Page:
I grew up with an overabundance of record shops where I could buy the newest releases that I’d read about in the previous months magazines. To me it was exciting. My pocket money freshly liberated from my piggy bank, ready to splurge. My backpack would have both tape and cd walkman inside. I didn’t discriminate about format. I just needed that new fix. I was a full time hip hop head and you couldn’t tell me nothing. I knew what I needed. I had a list of wants in my head and a little bit of room for musical experimentation. When I picked up a release, new or old, I would scrutinize the front and back covers. I searched for any information that would lead to another purchase. For example, guest appearances, producers, or even the record label it was on mattered. About the latter, if it said Def Jam in the early 90’s, it most definitely would be a good album. Oh how times have changed. When all my decisions were made and money paid, I was on my way with a bop in my step. I was satisfied. I would get the bus home and break open the seals and start to absorb the info in the credits. That’s something I loved to do as a teenager. I still feel the same now. It was my thirst for all things hip hop. I wanted to know who had written, produced and scratched. I wanted to see who was involved, be it as homies or featured guests. Every new tape or cd could lead to the next. It was exciting. It’s what made me the collector I am today, for better or worse. 

In the digital age, many new and established artists avoid the major label system. They don’t need them to put product out there for the masses. It’s a brave new world where they can control their own destiny. Now, I don’t profess to know the payout for artist on iTunes, Amazon and Spotify. If I were to guess, it's better than what the record label would pay. Many of the artists I support have hit upon the brilliance of offering  us, the consumer, a great way to satisfy all our audio needs. If you buy direct from them via their website or bandcamp, you get an instant digital download plus a cd, tape or record mailed to you. That works for me. It gives me the best of both worlds. It’s immediate satisfaction with a secondary high when the postman delivers the physical product to my door. All bases are covered. The collector in me is happy. My dusty shelf gets a new addition along side my iTunes library.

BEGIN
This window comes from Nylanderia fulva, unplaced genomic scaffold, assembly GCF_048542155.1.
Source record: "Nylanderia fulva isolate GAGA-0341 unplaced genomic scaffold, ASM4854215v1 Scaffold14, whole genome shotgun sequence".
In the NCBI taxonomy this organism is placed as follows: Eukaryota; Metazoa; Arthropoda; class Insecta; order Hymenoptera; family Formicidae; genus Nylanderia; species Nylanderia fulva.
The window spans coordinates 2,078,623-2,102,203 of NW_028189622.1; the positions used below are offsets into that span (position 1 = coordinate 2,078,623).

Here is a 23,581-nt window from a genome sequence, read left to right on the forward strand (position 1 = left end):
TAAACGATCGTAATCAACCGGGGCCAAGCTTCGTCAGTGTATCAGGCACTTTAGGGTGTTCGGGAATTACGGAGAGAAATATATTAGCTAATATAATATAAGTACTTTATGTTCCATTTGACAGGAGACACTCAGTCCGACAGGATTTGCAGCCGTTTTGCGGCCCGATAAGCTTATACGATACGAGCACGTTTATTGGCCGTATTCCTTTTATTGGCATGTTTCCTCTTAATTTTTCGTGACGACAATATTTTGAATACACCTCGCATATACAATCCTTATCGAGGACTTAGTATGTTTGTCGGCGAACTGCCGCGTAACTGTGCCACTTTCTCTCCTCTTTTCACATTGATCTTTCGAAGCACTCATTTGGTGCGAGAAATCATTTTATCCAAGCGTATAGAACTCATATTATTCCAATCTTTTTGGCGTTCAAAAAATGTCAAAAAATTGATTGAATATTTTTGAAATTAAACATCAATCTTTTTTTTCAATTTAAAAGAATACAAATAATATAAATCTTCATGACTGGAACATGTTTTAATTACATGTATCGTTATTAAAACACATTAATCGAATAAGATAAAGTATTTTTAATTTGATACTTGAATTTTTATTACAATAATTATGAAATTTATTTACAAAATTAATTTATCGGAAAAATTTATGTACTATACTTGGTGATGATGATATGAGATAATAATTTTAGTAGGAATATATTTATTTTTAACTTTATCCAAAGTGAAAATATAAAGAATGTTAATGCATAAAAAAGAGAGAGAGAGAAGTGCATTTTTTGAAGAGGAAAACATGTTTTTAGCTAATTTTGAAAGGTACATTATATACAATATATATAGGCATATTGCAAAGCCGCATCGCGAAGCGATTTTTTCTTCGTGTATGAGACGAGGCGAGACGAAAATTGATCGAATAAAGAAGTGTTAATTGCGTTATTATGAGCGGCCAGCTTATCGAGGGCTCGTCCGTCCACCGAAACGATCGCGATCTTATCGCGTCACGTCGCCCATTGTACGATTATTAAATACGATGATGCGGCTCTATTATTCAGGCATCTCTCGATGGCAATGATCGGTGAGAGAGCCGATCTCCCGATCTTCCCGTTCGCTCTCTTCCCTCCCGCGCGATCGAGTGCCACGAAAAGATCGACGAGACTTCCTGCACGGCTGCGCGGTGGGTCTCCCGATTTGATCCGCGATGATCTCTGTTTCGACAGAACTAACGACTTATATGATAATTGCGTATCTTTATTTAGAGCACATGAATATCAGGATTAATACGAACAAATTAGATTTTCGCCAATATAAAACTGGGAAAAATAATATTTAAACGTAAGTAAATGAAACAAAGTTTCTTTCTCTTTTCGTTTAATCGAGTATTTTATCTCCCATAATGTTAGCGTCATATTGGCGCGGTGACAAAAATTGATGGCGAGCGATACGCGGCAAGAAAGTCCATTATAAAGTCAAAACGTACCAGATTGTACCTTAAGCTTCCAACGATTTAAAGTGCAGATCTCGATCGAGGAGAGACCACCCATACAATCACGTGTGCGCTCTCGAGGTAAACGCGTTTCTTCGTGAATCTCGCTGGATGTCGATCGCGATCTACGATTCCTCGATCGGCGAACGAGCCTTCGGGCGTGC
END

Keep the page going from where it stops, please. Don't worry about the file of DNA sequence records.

Maybe I’m a bit more modern than I thought. I couldn’t live without my physical music, but I also know the same can be said of the digital.  As long as I can combine the two, I’m personally a content consumer. 

Writer Chris Cammack, In His Own Words

My name is Christopher Cammack. I’m 35 years old with a few greys hairs peaking out. Now don’t let the greys phase you. I regard them as the physical manifestation of my history -- a history with a deep love for Hip Hop culture. 

If my mum hadn’t bought me  ‘Licensed To ILL’ & ‘Raising Hell’  maybe things would’ve been different. I guess I have her to thank for the path I’m on. The culture has woven it’s way through my childhood, teen years and adulthood. It’s shaped me for better or worse, right & wrong. I’ve seen trends come and go, legends born and lost. My life has been checkered, to say the least, but music has kept me safe and comforted on the darkest days. 

In the last few years, I’ve found my passion.  Writing. Nothing gives me more pleasure. The thoughts that fill my head have a home here. I want to share the gems I discover with you. Knowledge isn’t the sole property of one person. It’s for all. If I co-sign, it you’ll hear about it. That’s my word. I live in the Steel City of Sheffield with a large collection of cds, cassettes and records. Throw in boxes of kicks and you start to get the picture. 

My life is Hip Hop. I am Hip Hop.

Allen York x Trackoholics - Happy Hour EP

Remember how dope it was when Allen York rocked the Golden Era Music Stage at A3C this year? We do too! He's been busy ever since. 

His latest project, Happy Hour EP, dropped today. York supplies the bars and Trackoholics supply the beats. We're always happy to see our family doing good things.

Stream and download the album here: